What I Saw Last Year

  1. The Bridge on the River Kwai (1957)
  2. Match Point (2005)
  3. A Good Year (2006)
  4. The Secret of Roan Inish (1993)
  5. Proof (2004)
  6. This Film Is Not Yet Rated (2006)
  7. The Good German (2006)
  8. Atonement (2007)
  9. Cold Comfort Farm (1995)
  10. Captain Horatio Hornblower (1951)
  11. Veronica Guerin (2003)
  12. Pan’s Labyrinth (2006)
  13. The History Boys (2006)
  14. Darling (1965)
  15. Cache (2005)
  16. The Claim (2000)
  17. Miss Pettigrew Lives for a Day (2008)
  18. Bread and Tulips (2000)
  19. Notes on a Scandal (2006)
  20. The Fallen Idol (1948)
  21. Why We Fight (2005)
  22. Wordplay (2006)
  23. The Philadelphia Story (1940)

I saw all of 23 movies last year, every one of them on DVD from Netflix. I haven’t seen a movie in an actual theater since 2005. I’ve seen dozens of ballets, in very grand theaters, these last few years. But no movies outside the house.

I didn’t especially love any of the 23 movies. Didn’t especially hate any of them, either, but that’s because I’m not counting the 5 that we just gave up watching.

With nothing that I absolutely loved, there’s no clear favorite to pick, so let’s just go with a top 3, how about. In no particular order:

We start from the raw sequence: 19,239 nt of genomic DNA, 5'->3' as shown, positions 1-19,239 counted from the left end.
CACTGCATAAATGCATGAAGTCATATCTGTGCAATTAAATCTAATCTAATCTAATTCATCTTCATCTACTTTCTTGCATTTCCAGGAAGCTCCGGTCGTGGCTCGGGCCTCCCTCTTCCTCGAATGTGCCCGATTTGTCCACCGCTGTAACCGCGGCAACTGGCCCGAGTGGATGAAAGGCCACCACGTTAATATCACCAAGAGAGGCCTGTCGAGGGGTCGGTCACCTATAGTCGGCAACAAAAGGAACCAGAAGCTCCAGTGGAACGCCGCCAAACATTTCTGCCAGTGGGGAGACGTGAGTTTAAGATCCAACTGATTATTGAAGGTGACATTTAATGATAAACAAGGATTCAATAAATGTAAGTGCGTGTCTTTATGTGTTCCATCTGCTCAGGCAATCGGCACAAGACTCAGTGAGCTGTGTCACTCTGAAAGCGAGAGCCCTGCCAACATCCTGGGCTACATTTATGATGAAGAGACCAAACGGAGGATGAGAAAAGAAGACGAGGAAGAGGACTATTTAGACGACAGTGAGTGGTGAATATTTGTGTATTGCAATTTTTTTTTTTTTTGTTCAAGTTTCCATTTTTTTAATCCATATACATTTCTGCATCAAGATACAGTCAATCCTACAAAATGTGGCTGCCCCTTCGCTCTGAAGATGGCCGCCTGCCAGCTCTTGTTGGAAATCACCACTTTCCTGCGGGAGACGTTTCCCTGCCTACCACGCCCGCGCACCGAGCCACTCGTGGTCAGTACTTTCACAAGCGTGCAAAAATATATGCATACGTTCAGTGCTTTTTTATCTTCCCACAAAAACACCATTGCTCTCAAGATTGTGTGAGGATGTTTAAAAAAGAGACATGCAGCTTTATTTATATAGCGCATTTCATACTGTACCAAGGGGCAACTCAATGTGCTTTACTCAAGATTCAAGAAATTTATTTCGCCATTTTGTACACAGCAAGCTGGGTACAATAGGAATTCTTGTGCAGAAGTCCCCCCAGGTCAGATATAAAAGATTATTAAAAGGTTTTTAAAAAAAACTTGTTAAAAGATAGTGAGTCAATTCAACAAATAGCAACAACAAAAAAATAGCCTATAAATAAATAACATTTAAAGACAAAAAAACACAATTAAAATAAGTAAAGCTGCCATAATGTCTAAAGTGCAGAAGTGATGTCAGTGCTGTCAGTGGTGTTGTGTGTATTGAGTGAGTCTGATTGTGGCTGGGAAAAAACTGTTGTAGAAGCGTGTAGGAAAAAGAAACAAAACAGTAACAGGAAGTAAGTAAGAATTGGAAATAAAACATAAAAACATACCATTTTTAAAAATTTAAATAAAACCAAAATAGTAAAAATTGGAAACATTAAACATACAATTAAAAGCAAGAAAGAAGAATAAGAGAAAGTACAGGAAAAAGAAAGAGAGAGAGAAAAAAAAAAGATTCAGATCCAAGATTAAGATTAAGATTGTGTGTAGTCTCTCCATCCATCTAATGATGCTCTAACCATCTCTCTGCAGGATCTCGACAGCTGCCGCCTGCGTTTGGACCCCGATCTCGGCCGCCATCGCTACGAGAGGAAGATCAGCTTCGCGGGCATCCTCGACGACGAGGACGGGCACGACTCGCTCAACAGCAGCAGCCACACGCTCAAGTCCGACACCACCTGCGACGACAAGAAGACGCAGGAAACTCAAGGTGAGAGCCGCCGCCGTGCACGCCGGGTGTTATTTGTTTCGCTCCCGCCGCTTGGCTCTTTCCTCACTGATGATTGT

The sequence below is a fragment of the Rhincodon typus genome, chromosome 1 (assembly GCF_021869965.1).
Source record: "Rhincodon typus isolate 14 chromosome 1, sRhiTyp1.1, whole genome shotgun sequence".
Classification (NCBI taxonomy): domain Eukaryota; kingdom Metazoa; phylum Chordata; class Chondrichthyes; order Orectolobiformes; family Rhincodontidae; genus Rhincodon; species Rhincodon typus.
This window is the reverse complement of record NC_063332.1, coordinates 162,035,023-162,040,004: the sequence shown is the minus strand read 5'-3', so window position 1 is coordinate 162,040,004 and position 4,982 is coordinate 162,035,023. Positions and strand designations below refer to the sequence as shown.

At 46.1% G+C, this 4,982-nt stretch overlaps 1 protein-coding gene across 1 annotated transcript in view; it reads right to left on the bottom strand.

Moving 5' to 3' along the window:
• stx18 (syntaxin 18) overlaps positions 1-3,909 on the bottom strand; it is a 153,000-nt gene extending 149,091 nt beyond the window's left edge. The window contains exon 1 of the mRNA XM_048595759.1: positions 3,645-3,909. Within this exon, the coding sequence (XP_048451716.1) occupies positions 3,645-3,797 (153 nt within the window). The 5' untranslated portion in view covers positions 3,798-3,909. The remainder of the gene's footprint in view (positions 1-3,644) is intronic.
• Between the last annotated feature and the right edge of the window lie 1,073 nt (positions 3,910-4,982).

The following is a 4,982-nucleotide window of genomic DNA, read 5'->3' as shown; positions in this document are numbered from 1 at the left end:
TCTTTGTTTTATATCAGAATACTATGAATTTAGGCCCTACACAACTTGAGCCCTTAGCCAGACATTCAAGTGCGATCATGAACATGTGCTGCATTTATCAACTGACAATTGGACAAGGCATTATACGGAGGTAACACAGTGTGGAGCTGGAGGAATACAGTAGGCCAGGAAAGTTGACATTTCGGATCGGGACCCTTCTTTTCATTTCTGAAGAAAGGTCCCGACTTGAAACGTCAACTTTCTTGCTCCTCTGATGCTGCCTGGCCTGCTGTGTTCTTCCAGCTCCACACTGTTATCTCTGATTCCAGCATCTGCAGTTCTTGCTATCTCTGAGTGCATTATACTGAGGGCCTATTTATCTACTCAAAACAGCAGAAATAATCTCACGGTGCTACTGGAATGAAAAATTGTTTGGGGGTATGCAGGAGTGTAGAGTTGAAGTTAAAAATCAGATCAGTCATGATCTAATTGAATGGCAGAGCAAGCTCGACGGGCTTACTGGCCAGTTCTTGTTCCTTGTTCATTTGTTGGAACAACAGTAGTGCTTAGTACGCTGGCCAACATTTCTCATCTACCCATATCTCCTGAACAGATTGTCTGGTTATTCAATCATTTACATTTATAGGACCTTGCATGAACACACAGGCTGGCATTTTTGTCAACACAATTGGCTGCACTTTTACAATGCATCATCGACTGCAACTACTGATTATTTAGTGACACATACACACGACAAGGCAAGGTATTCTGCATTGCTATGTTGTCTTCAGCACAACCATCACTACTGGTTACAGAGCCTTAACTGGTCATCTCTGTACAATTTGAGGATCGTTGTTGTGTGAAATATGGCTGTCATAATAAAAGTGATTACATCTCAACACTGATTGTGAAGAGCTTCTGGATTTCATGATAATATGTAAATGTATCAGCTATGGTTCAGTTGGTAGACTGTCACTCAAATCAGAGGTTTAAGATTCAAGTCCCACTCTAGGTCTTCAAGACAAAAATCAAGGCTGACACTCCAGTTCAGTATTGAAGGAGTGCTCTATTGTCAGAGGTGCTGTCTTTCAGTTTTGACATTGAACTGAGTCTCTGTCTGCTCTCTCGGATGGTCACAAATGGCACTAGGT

I liked Miss Pettigrew Lives for a Day, maybe because I thought from seeing the trailer that it was going to be cloying and unbearable. And it wasn’t. It had my totally favorite actress of all time, Shirley Henderson, although, sadly, she played the heavy. Amy Adams was fun and charming her ownself in the ingenue part. And Frances McDormand and CiarĂ¡n Hinds were delightful, although you would expect that, as great as they always are in anything they do. So, all in all, a good time.

Speaking of incredible actors, there’s also Notes on a Scandal. I swear I’d watch Judi Dench read the phone book. (On the other hand, I’d rather not have watched her pee on the rug in Iris.) While Cate Blanchett strikes me as awfully uninteresting in person, she’s amazing on screen when she tries, as she does here, as opposed to, say, The Gift. And extra bonus points for the always memorable Bill Nighy.

Finally, I liked The Claim, which turned out to be a version of The Mayor of Casterbridge set in the frozen northwest. Again with Shirley Henderson, playing a lovable whore this time, thankfully not with a heart of gold. Also, it had Sarah Polley, another favorite of mine.

Seems like, even if the movies weren’t that great, I liked them because they had actors I like in them. Not too surprising, I suppose.

The movies we gave up on were Alfie (mutual decision), Tristan & Isolde (I gonged this one), Sylvia (another mutual decision), The Wind that Shakes the Barley (mostly Dawn, but it wasn’t doing a whole lot for me), and Sarkar (totally Dawn’s decision, but I suspected she wasn’t going to make it through).